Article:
Monetary Policy







Monetary Policy

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Monetary Policy

1. The economy is arranged so that the amount of money circulating in the market significantly affects the rate of economic growth. The more money people have, the more goods they are able and willing to buy, that is, they are able to produce higher aggregate demand. In other words, the more money is in the economy, the higher may be economic growth. In turn, the growth of aggregate demand, ceteris paribus, will shift the equilibrium state of the economy to the point with a higher GDP. In other words, a larger amount of money in the economy provides a marked increase in the economy.

Banking system allows to virtually increase the amount of money in the economy due to the money multiplier. For example, institutions with net transactions accounts that exceed $103.6 million must have 10% obligatory reserves. This is the amount of funds that a bank cannot lend and must have on hand each night. With this condition, the banking system will turn a $1,000 cash deposit into a $10,000 cashless one by lending it to their clients.

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Regarding the situation in November, there was a withdrawal of money from the banking system. That is, the impact of the banking multiplier is now extended to the smaller amount of money left in the bank, which slowed down the economy. The Fed has taken measures to eliminate this effect and has poured more money into the banking system on the open market by purchases of US T-bills. At the end of the year, the amount of bank deposits increased again. The increase of money in bank system made Fed use the opposite procedure - the sale of securities in the open market. This operation was necessary in order to prevent excessive growth of the money supply in the economy and avoid inflation. In such a way, the Fed was aimed at ensuring a stable non-inflationary economic growth and smoothing possible undesirable oscillations.

2. The ultimate goal of monetary policy is to ensure sustained economic growth. It coincides with the strategic objective of the government's economic policy. It includes the following targets: price stability (low inflation), full employment, output growth, balance of payments.

However, this goal is achieved through activities within monetary policy, which have their own specifics. They are rather slow, designed for years and do not constitute a quick response to changing market conditions. The problem is compounded by the fact that after selecting the ultimate goal and applying the tools of monetary policy, the central bank cannot immediately and directly control the target parameters. The central bank should identify indicators that affect the ultimate objective and are under its control. They is known as intermediate targets or benchmarks of monetary policy. The intermediate targets are more accessible goals set by the conduction of monetary policy. They are the means of achieving the ultimate goals. The Central Bank in practice uses such intermediate targets as the money supply, the nominal interest rate, the exchange rate and nominal GDP.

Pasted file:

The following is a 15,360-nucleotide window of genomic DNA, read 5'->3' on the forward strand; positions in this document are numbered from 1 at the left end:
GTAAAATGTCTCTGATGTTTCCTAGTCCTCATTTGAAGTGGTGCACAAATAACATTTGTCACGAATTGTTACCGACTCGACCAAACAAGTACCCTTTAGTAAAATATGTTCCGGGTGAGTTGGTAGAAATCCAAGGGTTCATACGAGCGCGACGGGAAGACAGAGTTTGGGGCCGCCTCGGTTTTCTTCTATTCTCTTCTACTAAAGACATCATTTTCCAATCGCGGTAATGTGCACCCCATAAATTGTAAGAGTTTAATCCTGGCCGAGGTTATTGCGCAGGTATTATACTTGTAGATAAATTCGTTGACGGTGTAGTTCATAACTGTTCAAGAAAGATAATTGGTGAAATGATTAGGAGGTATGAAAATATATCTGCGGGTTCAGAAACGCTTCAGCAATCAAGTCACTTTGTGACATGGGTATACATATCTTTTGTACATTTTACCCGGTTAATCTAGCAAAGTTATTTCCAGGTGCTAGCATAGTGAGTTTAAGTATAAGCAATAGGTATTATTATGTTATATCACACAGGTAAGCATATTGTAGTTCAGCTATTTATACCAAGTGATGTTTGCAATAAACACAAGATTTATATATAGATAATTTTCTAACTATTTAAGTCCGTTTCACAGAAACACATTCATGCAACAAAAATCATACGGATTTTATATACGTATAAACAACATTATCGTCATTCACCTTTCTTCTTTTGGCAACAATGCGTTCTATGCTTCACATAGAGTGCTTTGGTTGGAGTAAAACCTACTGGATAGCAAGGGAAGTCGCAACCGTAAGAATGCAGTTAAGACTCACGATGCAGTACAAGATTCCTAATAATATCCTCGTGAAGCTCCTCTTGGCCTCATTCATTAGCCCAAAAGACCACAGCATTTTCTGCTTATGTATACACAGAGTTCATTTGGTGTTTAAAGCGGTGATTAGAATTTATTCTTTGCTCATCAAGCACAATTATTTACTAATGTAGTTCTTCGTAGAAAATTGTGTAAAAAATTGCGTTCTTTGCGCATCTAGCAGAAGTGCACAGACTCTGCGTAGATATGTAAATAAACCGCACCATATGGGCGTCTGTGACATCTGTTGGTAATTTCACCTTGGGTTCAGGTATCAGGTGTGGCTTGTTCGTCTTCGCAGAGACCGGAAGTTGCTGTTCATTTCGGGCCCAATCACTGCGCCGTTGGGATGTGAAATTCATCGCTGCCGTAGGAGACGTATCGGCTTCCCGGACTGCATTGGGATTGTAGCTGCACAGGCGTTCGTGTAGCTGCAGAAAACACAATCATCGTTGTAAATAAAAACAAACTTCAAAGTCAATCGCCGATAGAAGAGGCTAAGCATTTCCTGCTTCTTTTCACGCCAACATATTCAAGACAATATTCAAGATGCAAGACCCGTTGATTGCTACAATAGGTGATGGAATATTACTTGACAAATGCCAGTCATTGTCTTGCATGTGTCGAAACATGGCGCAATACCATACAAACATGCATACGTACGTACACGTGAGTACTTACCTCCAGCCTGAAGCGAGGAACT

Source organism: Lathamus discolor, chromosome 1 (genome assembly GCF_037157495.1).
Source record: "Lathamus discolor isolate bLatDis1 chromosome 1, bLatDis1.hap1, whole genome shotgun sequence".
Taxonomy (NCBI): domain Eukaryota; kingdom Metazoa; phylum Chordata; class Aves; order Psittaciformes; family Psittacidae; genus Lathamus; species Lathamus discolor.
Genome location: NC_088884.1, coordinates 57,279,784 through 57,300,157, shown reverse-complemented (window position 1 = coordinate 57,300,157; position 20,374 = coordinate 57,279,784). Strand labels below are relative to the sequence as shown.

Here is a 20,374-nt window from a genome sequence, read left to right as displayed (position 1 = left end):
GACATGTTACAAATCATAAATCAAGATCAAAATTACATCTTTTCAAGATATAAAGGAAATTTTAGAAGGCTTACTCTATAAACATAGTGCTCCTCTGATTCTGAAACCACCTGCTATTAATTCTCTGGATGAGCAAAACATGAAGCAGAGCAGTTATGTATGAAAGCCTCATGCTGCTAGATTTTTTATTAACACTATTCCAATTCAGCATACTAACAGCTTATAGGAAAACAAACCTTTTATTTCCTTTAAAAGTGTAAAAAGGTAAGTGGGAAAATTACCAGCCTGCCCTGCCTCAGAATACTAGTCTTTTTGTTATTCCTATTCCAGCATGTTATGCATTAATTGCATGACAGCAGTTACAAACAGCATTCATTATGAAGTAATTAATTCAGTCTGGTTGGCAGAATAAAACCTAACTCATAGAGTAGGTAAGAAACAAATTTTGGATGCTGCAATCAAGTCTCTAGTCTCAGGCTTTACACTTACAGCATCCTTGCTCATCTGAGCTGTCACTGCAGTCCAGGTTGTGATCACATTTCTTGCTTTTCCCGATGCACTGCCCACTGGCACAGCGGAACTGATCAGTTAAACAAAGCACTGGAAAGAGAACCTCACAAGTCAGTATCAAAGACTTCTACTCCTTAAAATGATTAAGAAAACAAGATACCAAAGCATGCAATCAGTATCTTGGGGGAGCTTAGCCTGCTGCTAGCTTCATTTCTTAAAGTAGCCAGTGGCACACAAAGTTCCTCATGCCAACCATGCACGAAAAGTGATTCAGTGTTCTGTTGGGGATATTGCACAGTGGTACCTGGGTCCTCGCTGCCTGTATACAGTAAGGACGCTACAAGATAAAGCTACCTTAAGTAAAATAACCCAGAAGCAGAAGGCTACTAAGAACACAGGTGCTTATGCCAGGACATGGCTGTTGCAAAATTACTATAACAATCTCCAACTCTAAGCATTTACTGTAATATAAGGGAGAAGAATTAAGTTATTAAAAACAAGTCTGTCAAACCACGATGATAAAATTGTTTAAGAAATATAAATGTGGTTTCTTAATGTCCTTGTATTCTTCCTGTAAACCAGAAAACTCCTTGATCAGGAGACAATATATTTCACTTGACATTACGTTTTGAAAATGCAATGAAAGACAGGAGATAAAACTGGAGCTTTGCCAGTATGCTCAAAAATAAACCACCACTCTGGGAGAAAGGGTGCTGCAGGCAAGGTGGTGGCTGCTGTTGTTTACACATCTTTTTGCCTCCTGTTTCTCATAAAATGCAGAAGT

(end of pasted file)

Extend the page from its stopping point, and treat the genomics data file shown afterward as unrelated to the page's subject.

Intermediate objectives are usually declared to inform market participants about the decisions of the Central Bank and to focus on the future market behavior of monetary variables. The growth rate of the money supply, interest rates and inflation are among them. If money supply growth exceeds the set targets, for example, if it exceeds the growth rate of production, it will lead to higher inflation. Since the acceleration of inflation is undesirable for the Fed, this option indicates to the Fed that monetary policy is off track. In this regard, it is necessary to take containment measures: increase the interest rate, reserve requirements and expand open market sales.

If the exchange rate is below the target value, then it threatens price stability and requires interest rates and foreign exchange intervention increases to prevent inflation and keep payment balance in equilibrium. If the nominal interest rate exceeds the target, then the economic growth can be slower than planned. In this case, the Fed should apply a stimulating monetary policy such as an expansion of open market purchases.

3. The basic postulate of the Keynesian theory is the statement that the aggregate demand is the sum of household expenditures, enterprises and governments. Moreover, aggregate demand is the most important driving force in the economy. Any increase in demand should come from one of these four components. During the recession powerful forces often weaken demand by lowering costs. For example, during economic downturns uncertainty often breaks consumer confidence forcing them to cut spending, especially on discretionary purchases, such as homes or cars. Reduction in consumer spending could lead to a reduction in investment spending by enterprises, as firms respond to weakening demand for their products. Keynes argued that inadequate aggregate demand can lead to long periods of high unemployment.

The current economic situation is accompanied by decreasing consumer confidence in future and, consequently, shrinking of the aggregate demand. Keynes argued that free markets are not self-balancing mechanisms that lead to full employment. Therefore, he defended that the market sometimes requires active government policies, such as a package of fiscal incentives to push an economy back to full employment and high growth. In other words, Keynesian economic theory explains todays slow economic growth by the reduction in aggregate supply and the need for governments stimulating policy.

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